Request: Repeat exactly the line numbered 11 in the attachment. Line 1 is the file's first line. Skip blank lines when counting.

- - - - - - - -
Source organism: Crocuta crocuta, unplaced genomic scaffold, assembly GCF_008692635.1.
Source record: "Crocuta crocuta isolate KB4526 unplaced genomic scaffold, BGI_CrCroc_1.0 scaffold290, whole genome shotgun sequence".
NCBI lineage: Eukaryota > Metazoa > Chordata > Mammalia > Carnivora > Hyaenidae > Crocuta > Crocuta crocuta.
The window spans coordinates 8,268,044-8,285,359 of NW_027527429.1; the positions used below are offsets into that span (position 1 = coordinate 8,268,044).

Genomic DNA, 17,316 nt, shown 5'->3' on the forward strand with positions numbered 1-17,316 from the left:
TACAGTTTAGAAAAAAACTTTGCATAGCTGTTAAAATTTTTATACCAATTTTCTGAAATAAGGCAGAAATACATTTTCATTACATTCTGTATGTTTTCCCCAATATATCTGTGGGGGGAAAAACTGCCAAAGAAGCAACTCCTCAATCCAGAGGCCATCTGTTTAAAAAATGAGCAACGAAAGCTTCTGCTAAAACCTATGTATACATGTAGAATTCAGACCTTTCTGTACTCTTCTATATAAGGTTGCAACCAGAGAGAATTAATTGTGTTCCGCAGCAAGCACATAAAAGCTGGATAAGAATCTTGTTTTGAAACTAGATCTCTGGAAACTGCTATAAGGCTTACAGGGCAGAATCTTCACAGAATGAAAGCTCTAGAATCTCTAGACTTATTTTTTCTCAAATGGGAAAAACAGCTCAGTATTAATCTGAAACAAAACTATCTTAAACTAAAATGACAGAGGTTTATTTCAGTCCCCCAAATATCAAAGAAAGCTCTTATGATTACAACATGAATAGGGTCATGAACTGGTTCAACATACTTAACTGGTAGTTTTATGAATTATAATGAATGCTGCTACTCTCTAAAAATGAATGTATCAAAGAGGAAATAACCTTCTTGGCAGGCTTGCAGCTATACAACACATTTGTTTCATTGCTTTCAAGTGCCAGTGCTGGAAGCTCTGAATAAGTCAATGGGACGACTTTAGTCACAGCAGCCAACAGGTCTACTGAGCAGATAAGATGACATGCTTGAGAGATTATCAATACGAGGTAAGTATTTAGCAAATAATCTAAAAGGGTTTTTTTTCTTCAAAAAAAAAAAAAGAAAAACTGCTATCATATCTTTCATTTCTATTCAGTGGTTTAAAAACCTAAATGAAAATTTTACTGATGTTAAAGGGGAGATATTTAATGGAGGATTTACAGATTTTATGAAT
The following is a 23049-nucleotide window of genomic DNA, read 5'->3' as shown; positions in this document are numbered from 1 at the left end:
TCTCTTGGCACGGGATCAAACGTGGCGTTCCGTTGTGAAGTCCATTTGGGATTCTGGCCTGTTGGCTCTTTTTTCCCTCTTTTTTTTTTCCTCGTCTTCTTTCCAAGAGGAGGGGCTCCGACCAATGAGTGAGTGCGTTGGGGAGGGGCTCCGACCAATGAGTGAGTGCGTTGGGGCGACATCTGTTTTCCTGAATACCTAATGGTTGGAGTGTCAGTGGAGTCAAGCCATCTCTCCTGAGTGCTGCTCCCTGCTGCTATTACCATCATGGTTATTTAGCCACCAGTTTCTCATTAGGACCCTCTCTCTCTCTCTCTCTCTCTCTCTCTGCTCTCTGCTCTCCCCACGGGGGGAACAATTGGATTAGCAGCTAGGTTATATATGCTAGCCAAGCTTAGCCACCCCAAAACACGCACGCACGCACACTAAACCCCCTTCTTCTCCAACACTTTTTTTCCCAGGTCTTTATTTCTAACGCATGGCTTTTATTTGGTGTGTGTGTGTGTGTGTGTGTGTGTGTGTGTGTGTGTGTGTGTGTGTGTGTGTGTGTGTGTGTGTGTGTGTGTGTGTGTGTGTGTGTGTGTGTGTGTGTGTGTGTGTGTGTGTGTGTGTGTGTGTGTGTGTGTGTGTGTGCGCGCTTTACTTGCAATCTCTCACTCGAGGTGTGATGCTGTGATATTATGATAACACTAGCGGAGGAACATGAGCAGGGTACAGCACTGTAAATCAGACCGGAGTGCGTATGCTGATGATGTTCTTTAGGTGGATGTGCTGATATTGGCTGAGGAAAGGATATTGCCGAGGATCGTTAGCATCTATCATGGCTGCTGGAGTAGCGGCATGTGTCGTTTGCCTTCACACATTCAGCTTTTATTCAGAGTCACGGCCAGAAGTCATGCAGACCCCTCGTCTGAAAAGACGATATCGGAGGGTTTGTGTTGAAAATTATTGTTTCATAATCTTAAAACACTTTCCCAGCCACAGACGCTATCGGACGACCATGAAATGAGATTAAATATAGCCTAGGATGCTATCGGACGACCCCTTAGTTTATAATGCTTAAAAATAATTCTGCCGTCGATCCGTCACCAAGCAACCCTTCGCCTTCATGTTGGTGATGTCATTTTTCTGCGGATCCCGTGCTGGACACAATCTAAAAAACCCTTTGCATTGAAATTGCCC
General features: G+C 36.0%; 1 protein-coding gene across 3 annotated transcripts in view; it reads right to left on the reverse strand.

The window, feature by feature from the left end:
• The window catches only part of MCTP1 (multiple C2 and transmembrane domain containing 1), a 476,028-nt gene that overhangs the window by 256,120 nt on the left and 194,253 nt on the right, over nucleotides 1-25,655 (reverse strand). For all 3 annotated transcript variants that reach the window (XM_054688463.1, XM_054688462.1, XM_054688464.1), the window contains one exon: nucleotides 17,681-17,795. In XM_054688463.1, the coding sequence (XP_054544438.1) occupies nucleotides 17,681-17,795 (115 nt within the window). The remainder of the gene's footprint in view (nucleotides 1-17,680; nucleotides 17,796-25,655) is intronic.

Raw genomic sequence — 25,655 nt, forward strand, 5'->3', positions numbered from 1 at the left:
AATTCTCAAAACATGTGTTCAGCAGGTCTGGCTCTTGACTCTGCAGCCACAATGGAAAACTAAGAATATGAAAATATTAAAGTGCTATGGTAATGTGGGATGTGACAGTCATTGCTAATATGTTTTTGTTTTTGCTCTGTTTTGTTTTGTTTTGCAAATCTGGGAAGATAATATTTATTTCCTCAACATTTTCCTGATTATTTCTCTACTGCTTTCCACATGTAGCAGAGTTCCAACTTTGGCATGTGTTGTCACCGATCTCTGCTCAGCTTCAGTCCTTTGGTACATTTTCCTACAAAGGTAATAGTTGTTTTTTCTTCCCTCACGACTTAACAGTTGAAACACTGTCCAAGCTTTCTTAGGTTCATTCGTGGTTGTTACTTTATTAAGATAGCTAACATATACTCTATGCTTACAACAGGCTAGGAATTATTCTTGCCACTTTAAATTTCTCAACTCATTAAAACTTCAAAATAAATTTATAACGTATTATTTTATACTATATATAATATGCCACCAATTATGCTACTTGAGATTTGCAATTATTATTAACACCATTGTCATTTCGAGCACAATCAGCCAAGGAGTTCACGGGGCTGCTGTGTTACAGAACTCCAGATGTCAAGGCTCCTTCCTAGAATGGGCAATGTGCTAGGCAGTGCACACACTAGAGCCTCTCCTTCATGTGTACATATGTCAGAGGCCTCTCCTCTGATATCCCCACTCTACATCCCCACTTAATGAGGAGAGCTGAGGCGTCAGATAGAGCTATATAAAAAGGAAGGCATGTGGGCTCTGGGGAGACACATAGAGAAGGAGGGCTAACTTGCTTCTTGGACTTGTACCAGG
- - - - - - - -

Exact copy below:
• The window catches only part of MCTP1 (multiple C2 and transmembrane domain containing 1), a 476,028-nt gene that overhangs the window by 256,120 nt on the left and 194,253 nt on the right, over nucleotides 1-25,655 (reverse strand). For all 3 annotated transcript variants that reach the window (XM_054688463.1, XM_054688462.1, XM_054688464.1), the window contains one exon: nucleotides 17,681-17,795. In XM_054688463.1, the coding sequence (XP_054544438.1) occupies nucleotides 17,681-17,795 (115 nt within the window). The remainder of the gene's footprint in view (nucleotides 1-17,680; nucleotides 17,796-25,655) is intronic.